Are you thinking about quitting your job but not sure if it’s the right thing to do? With all the focus on the presidential primaries the past few weeks, there’s been a lot of discussion about knowing when to quit. After yesterday’s Super Tuesday, many think it’s time for Mitt Romney and/or Mike Huckabee to say sayonara. And last week, John Edwards ended his campaign after being overshadowed by his competition, and Rudy Giuliani after his strategy completely backfired.
But that’s about as much political talk as you’re gonna get from me for now. Sure, I have a favorite candidate, but 1) as many of my YSN colleagues remind me, I’m Canadian so it’s irrelevant and 2) at my first job, I learned that you never talk about politics, sex and religion at work. What I will talk openly about, however, is knowing when it’s time for you to quit your job.
For those of us not on the campaign trail, here are just a few telltale signs that it’s time for you to throw in the towel. Feel free to add your own!
- Your non-work friends say that you never have anything positive to say about your workday (aside from lunch with your coworkers).
- It becomes “just a job.” You stop putting in voluntary overtime, coming in early or leaving late.
- You become anxious that you’re stuck or you know for certain that there is no room for advancement.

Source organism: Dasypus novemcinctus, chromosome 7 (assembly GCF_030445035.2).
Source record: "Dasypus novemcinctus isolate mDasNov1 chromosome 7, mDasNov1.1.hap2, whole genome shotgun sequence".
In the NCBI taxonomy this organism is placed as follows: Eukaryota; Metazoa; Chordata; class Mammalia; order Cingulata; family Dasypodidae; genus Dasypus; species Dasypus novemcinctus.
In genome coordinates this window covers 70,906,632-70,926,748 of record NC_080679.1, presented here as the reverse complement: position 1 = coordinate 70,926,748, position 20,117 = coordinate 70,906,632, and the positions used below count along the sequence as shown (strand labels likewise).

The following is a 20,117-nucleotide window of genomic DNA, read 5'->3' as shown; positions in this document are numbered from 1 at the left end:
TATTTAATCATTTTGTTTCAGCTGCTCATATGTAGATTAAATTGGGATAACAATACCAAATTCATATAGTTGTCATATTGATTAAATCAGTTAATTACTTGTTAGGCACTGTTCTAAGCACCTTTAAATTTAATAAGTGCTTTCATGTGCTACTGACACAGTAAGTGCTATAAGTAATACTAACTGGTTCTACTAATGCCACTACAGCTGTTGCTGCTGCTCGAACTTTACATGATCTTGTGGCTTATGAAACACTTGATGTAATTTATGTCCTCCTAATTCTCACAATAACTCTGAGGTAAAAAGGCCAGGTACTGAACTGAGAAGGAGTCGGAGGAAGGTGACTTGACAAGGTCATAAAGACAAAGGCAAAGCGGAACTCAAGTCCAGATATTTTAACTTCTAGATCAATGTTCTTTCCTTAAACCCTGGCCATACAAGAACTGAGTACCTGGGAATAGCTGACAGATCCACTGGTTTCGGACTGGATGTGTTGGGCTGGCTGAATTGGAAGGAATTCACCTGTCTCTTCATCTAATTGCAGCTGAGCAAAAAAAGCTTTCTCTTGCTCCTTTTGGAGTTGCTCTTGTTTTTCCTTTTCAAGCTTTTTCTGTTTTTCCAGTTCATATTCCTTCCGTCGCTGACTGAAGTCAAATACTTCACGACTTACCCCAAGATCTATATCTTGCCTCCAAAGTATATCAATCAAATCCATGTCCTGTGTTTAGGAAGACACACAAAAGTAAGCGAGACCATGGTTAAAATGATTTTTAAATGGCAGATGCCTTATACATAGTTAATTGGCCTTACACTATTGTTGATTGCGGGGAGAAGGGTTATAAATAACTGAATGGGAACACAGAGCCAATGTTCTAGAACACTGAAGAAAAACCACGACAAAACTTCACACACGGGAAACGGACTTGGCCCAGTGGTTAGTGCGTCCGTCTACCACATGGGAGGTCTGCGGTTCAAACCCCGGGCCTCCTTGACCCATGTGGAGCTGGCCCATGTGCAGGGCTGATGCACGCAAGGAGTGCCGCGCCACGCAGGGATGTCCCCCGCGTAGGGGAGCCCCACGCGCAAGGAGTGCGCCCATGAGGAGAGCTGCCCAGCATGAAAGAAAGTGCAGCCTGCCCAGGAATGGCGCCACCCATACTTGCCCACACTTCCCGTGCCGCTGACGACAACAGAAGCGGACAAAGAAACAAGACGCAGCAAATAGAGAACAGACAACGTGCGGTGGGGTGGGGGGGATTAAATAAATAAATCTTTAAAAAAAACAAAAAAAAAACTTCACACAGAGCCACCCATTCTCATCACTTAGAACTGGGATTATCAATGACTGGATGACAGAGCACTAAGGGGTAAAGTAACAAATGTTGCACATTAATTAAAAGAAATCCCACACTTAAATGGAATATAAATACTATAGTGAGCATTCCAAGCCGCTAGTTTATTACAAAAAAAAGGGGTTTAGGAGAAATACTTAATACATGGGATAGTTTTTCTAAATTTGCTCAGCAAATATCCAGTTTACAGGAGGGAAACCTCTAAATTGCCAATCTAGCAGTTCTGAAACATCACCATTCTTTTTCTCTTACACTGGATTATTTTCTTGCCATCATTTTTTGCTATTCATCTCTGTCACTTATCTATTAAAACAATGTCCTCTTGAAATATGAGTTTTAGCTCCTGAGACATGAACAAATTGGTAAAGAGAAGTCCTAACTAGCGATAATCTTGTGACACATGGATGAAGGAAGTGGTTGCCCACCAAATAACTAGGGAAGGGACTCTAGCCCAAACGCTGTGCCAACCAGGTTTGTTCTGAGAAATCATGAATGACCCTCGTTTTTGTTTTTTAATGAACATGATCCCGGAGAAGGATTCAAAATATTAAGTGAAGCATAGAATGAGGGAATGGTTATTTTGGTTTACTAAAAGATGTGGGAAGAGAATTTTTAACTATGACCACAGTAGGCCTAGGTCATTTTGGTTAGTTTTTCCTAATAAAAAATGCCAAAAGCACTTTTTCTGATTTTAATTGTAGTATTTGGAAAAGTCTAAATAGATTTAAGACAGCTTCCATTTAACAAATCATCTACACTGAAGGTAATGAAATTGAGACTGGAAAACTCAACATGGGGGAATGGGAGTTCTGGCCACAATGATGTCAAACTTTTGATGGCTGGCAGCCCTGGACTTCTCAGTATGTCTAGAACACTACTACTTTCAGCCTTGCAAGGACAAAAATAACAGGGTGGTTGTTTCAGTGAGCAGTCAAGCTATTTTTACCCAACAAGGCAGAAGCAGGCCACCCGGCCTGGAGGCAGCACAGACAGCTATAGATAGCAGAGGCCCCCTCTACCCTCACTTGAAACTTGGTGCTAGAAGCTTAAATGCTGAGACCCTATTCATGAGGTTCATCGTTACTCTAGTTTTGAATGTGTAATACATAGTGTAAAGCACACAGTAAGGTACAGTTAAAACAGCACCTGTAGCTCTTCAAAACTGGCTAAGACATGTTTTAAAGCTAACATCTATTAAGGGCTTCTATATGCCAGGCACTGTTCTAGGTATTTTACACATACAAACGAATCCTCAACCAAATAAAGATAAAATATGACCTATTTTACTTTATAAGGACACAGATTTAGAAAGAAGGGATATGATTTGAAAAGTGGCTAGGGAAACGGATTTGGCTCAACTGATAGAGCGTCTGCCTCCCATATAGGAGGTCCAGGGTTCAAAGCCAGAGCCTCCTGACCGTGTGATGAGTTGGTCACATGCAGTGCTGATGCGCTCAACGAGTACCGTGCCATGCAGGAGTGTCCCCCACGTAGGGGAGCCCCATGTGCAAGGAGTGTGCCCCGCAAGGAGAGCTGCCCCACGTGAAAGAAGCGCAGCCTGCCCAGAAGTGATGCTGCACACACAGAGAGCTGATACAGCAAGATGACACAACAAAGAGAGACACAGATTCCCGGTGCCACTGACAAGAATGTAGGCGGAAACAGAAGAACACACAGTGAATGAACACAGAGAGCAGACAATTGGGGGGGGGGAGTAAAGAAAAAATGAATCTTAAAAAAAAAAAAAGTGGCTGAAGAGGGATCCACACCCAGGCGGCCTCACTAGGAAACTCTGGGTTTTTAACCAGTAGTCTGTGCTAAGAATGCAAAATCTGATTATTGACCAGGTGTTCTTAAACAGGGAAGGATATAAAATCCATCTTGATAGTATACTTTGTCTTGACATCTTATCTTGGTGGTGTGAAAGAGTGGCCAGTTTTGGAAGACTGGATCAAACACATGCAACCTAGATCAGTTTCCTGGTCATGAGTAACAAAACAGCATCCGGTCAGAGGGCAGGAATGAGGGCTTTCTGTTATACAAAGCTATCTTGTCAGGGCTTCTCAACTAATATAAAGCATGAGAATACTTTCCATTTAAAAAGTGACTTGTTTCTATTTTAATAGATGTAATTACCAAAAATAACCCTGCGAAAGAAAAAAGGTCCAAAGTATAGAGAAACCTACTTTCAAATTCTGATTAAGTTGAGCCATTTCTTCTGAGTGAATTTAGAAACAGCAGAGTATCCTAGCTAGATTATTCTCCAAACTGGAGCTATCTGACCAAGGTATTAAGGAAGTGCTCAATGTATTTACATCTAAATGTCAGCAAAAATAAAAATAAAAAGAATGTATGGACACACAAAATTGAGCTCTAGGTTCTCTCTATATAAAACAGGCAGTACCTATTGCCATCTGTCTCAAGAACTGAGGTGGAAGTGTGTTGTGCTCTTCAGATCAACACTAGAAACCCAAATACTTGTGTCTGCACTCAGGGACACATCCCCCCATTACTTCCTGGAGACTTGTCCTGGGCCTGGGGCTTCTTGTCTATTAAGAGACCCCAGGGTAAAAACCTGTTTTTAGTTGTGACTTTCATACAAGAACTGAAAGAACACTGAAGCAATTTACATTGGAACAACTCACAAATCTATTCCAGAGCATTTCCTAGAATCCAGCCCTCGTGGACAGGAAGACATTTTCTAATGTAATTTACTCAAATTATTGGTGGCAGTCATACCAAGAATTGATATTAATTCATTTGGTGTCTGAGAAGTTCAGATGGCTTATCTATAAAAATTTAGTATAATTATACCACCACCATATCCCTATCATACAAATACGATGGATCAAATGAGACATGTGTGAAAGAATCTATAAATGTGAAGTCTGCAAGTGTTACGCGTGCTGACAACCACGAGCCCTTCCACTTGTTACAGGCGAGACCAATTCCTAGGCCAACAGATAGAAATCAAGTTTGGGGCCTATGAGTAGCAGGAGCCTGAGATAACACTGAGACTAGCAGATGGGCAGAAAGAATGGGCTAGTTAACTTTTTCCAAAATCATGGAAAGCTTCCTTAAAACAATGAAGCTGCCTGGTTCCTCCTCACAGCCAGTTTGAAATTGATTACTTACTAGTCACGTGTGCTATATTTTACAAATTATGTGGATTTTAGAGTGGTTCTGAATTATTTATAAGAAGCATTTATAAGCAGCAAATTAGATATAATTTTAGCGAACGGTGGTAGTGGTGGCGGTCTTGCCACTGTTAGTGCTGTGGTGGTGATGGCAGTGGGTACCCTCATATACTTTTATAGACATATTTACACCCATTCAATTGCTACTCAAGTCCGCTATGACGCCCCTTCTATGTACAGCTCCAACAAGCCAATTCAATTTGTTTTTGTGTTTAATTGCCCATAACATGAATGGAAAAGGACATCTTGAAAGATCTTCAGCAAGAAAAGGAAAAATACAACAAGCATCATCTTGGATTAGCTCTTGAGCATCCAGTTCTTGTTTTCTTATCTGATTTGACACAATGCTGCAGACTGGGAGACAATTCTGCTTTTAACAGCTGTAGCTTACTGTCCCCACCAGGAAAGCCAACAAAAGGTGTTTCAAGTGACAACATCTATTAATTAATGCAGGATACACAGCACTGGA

- You hate your boss as a person… and the other execs and employees aren’t that respectable either. Unless you’re holding out for a big promotion or putting in enough time so the job looks respectable on your resume, get out of there! If you don’t really like the people you work with morally and ethically, get out of there. Who you surround yourself with says a lot about who you are and you can tend to pick up similar habits or qualities – good and bad.
- Getting to work is hard work, including getting out of bed, looking presentable and arriving at an acceptable time.
- You stop trying to learn new things or acquire new skills at work. There’s usually always something more you can learn but often you have be proactive at seeking opportunities.
- You updated your resume, performed a few job searches and/or went on a couple interviews – six months ago (and six months prior to that) – yet you still work at the same place, same job.
Jovie Baclayon is the editorial director for YSN.com and an expert in the experiences faced by emerging adults. To learn more about Jovie, check out her YSN portfolio and feel free to e-mail her! She blogs every Wednesday and Friday on Waste Time Wisely.